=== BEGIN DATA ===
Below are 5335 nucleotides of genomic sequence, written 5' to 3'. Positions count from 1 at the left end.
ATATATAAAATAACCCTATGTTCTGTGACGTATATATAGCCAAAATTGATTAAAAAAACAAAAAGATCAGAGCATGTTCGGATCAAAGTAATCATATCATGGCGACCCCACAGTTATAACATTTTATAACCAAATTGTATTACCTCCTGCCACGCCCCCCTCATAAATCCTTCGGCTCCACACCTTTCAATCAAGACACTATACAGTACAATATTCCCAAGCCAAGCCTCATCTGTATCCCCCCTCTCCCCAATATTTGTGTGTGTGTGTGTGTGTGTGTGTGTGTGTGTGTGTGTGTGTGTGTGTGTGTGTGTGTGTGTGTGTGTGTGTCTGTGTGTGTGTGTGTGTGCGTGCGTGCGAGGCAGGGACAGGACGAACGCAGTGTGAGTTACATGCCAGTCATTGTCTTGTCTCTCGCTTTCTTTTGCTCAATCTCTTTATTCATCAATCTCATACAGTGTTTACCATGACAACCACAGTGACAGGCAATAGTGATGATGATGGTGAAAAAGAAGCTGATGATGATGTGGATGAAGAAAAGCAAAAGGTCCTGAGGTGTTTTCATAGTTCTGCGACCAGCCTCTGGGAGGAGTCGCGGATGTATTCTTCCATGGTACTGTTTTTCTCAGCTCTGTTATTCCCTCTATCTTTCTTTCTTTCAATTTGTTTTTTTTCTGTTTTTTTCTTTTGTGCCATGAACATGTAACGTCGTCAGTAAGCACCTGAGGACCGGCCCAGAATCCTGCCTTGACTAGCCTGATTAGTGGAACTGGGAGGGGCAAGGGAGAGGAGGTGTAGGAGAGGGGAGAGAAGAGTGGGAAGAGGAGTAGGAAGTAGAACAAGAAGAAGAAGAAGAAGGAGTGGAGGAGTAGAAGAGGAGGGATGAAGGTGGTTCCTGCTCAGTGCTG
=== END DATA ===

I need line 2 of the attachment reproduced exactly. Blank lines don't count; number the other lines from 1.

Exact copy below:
ATATATAAAATAACCCTATGTTCTGTGACGTATATATAGCCAAAATTGATTAAAAAAACAAAAAGATCAGAGCATGTTCGGATCAAAGTAATCATATCATGGCGACCCCACAGTTATAACATTTTATAACCAAATTGTATTACCTCCTGCCACGCCCCCCTCATAAATCCTTCGGCTCCACACCTTTCAATCAAGACACTATACAGTACAATATTCCCAAGCCAAGCCTCATCTGTATCCCCCCTCTCCCCAATATTTGTGTGTGTGTGTGTGTGTGTGTGTGTGTGTGTGTGTGTGTGTGTGTGTGTGTGTGTGTGTGTGTGTGTGTGTCTGTGTGTGTGTGTGTGTGCGTGCGTGCGAGGCAGGGACAGGACGAACGCAGTGTGAGTTACATGCCAGTCATTGTCTTGTCTCTCGCTTTCTTTTGCTCAATCTCTTTATTCATCAATCTCATACAGTGTTTACCATGACAACCACAGTGACAGGCAATAGTGATGATGATGGTGAAAAAGAAGCTGATGATGATGTGGATGAAGAAAAGCAAAAGGTCCTGAGGTGTTTTCATAGTTCTGCGACCAGCCTCTGGGAGGAGTCGCGGATGTATTCTTCCATGGTACTGTTTTTCTCAGCTCTGTTATTCCCTCTATCTTTCTTTCTTTCAATTTGTTTTTTTTCTGTTTTTTTCTTTTGTGCCATGAACATGTAACGTCGTCAGTAAGCACCTGAGGACCGGCCCAGAATCCTGCCTTGACTAGCCTGATTAGTGGAACTGGGAGGGGCAAGGGAGAGGAGGTGTAGGAGAGGGGAGAGAAGAGTGGGAAGAGGAGTAGGAAGTAGAACAAGAAGAAGAAGAAGAAGGAGTGGAGGAGTAGAAGAGGAGGGATGAAGGTGGTTCCTGCTCAGTGCTG